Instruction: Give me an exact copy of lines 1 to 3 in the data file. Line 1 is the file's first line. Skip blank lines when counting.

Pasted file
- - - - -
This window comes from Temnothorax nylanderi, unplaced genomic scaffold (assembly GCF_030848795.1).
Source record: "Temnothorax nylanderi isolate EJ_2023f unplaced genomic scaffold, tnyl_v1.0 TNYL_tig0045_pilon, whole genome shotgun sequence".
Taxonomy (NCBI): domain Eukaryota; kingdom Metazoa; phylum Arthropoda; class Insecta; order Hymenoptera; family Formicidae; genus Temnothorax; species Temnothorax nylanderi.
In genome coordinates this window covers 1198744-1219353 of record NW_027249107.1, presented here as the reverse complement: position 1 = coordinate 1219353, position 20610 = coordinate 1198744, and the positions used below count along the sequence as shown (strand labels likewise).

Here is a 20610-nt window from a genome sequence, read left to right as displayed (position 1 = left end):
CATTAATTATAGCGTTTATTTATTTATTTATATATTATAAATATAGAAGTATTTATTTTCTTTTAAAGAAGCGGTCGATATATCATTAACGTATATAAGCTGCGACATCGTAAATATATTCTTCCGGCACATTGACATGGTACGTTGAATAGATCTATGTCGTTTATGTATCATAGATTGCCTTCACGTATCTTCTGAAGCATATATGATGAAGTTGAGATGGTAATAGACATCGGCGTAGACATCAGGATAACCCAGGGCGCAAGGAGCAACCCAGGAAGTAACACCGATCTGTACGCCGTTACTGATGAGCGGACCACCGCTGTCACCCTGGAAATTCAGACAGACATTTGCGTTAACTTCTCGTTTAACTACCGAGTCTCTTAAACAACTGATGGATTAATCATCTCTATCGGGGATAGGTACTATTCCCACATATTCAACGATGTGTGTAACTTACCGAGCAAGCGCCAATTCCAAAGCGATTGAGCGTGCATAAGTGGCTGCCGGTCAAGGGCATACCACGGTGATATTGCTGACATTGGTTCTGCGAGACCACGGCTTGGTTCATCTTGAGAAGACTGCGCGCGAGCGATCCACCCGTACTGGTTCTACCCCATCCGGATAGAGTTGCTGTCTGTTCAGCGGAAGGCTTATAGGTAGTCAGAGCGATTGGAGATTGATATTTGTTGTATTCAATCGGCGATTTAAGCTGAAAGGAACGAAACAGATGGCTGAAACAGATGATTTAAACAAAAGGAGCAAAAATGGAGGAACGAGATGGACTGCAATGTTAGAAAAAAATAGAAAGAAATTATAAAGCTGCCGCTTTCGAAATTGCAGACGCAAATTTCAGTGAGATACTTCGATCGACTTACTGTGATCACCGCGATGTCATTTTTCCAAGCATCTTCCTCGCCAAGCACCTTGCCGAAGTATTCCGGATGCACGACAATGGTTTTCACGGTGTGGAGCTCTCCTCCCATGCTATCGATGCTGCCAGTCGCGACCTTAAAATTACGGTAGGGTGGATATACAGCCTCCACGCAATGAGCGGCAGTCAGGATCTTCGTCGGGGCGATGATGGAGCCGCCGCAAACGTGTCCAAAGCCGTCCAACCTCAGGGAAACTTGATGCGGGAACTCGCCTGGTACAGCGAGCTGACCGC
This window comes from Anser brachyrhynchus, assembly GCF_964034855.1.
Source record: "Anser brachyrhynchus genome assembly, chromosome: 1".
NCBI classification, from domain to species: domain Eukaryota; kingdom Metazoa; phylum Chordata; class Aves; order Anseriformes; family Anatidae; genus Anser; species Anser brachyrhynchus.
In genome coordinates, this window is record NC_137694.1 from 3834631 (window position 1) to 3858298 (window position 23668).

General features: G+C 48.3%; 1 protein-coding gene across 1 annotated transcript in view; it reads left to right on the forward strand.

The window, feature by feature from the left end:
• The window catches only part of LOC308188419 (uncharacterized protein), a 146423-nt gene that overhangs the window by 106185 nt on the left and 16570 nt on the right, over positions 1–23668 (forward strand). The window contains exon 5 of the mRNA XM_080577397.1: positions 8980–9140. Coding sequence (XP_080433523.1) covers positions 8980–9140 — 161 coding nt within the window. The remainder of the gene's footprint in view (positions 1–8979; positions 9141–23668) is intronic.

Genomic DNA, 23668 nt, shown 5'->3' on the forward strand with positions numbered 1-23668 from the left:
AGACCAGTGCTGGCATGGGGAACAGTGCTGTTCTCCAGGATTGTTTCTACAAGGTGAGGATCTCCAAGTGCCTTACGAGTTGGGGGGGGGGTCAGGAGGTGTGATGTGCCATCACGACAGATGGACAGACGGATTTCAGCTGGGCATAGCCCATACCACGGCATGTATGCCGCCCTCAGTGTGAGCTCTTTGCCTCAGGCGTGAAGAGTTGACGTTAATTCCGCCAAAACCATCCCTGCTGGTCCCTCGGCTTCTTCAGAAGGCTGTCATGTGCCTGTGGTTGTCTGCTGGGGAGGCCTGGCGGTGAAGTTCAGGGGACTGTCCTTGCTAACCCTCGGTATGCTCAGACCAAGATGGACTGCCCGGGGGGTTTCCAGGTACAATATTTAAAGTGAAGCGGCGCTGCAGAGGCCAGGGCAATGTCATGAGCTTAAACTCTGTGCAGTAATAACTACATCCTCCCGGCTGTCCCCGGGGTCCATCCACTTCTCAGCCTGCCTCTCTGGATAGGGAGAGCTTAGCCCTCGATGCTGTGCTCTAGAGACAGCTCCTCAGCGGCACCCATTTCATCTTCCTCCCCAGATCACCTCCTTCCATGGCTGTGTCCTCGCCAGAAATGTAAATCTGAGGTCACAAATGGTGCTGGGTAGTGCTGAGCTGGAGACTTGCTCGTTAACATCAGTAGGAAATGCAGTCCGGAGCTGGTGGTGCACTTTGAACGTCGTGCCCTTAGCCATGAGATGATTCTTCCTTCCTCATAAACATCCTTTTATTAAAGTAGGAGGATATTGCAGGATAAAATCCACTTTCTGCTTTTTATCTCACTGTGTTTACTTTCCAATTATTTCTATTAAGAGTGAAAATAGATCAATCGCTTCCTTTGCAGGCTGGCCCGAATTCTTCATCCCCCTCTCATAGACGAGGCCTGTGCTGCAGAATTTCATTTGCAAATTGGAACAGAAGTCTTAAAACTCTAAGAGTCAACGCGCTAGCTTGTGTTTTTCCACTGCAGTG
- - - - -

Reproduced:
This window comes from Temnothorax nylanderi, unplaced genomic scaffold (assembly GCF_030848795.1).
Source record: "Temnothorax nylanderi isolate EJ_2023f unplaced genomic scaffold, tnyl_v1.0 TNYL_tig0045_pilon, whole genome shotgun sequence".
Taxonomy (NCBI): domain Eukaryota; kingdom Metazoa; phylum Arthropoda; class Insecta; order Hymenoptera; family Formicidae; genus Temnothorax; species Temnothorax nylanderi.